EXPEDITION 79

RONíS TAKEN A FEW MONTHS TO GET STARTED ON HIS LC79 BUILD, BUT THE WHEELS ARE IN MOTION WITH SOME GREAT AUSSIE-MADE ACCESSORIES.

WORDS RON MOON

2013 TOYOTA LC79 4X4 SHED 078 DATE ACQUIRE D: APRIL 2016 PRICE: $59,000 KM THIS MONTH: 1100KM AV FUEL: 15.4L/100KM KM 1 0 5 6 0 0 09

RONíS TAKEN A FEW MONTHS TO GET STARTED ON HIS LC79 BUILD, BUT THE WHEELS ARE IN MOTION WITH SOME GREAT AUSSIE-MADE ACCESSORIES.

WE BOUGHT the 2013 dual-cab V8 Cruiser last year, but it promptly went into the garage while we were overseas in our Dodge Ram. Finally, once we got back home from travelling and with a few bob in our pocket, we started to source some aftermarket gear for it. Then we headed to Outback 4WD in Bayswater, Victoria, who do all our service work, to get the first lot of goodies fitted.

First up was a bullbar to protect us from wayward animal strikes. We opted for an ARB Summit bar, which not only delivers airbag compatibility but also has a 60mm top tube, LED indicators and fog lights. We also added a set of side rails and steps for extra protection; the OE alloy ones getting the flick for something that will give a lot more protection. The build quality and finish on this bar work is exceptional.

Tucked in behind the bar is a Warn XD9000-S winch with Warn Spydura synthetic rope. I thought long and hard about this as the Warn range of winches donít come cheap, but their reputation is as big as the hills they help you climb, so reliability and durability won the day over any savings I could have made.

The synthetic Warn winch rope has a special braided-type construction, and it has a temperature resistant coating on the first few metres of the rope (which is the section that wraps around the drum of the winch) to set it apart from many other synthetic ropes. This helps protect the rope from the detrimental effects of the heat generated from when the winch is working under load. The synthetic winch rope has a few more advantages in the field: itís lighter, safer to use (especially if it breaks under load), and if it breaks it can easily be joined together in the scrub.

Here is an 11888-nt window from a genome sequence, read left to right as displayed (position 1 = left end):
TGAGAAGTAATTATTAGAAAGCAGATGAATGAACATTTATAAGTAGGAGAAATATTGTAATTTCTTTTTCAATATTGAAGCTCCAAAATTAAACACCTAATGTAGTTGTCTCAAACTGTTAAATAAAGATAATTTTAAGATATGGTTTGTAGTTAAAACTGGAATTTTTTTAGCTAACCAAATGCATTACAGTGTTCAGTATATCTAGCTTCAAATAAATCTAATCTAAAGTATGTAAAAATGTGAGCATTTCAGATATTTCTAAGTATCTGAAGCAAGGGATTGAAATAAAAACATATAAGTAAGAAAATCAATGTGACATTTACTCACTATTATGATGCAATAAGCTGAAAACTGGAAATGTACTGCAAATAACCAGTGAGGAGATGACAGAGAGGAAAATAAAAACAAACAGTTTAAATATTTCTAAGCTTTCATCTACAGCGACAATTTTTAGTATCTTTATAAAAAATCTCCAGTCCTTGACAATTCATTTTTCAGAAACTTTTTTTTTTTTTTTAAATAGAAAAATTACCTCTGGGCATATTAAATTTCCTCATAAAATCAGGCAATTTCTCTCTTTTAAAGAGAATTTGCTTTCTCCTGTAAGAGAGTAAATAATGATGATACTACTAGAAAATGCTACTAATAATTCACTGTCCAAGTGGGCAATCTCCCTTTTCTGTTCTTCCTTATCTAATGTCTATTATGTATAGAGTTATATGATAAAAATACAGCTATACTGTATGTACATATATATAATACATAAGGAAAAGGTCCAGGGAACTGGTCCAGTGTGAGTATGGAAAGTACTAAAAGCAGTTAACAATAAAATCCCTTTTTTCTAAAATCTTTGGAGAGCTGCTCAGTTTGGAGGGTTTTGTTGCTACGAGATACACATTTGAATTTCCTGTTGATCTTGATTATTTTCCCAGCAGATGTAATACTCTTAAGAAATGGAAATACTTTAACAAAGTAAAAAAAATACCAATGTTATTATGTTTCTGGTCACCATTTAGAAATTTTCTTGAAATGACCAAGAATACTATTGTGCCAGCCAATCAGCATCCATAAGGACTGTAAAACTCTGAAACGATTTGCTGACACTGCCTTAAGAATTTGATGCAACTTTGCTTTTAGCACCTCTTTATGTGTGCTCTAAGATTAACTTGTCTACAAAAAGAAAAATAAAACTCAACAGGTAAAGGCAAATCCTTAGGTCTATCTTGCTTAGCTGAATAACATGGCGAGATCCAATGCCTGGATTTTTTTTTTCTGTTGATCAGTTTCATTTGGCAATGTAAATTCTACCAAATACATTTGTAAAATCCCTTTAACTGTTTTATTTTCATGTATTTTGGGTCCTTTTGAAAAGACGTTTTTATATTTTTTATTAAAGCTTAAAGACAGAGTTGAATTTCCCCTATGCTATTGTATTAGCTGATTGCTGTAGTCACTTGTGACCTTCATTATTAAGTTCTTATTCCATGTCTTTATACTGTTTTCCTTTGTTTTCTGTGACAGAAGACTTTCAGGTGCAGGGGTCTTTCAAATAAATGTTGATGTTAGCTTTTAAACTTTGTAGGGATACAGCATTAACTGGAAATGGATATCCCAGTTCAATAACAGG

Helping light the way is a pair of Lightforce DL230 HTX hybrid driving lights featuring a ring of 20 LEDs and a 70-watt HID light within a 170mm reflector. The LEDs provide an instant flood of wide-beam light, while the HID bulbs produce a far-reaching light that punches down the track ahead.

It combines the best of both worlds in LED and HID technology, and theyíre a dream to drive behind. Combine that with Lightforceís effective and sturdy mounting brackets and youíve got a great light ideal for long outback drives. If there are any downsides to

this light itís that the size is too big in many situations Ė they just managed to tuck in behind the leading edge of the Summit bar.

Wanting to tow our camper and/or van we fitted a Hayman Reese towbar to the rear of the Cruiser. Again, these are a well-engineered and Aussiemanufactured product that sit at the very top end of design and build quality.

We completed the installation with a seven-pin trailer connection and an Anderson plug to bring 12-volt power to the trailer. A Redarc Tow-Pro trailer brake controller was also wired into the system; weíve had one of these on our Patrol for a few years now and I wouldnít have any other electric brake controller Ė simple as that!

Before we do any more work to the Cruiser, the bank account will need replenishing and the old wallet will need to be refurbished. Iím sure all who have built up a vehicle know what that is like!

The Warn range of winches donít come cheap, but their reputation is as big as the hills they help you climb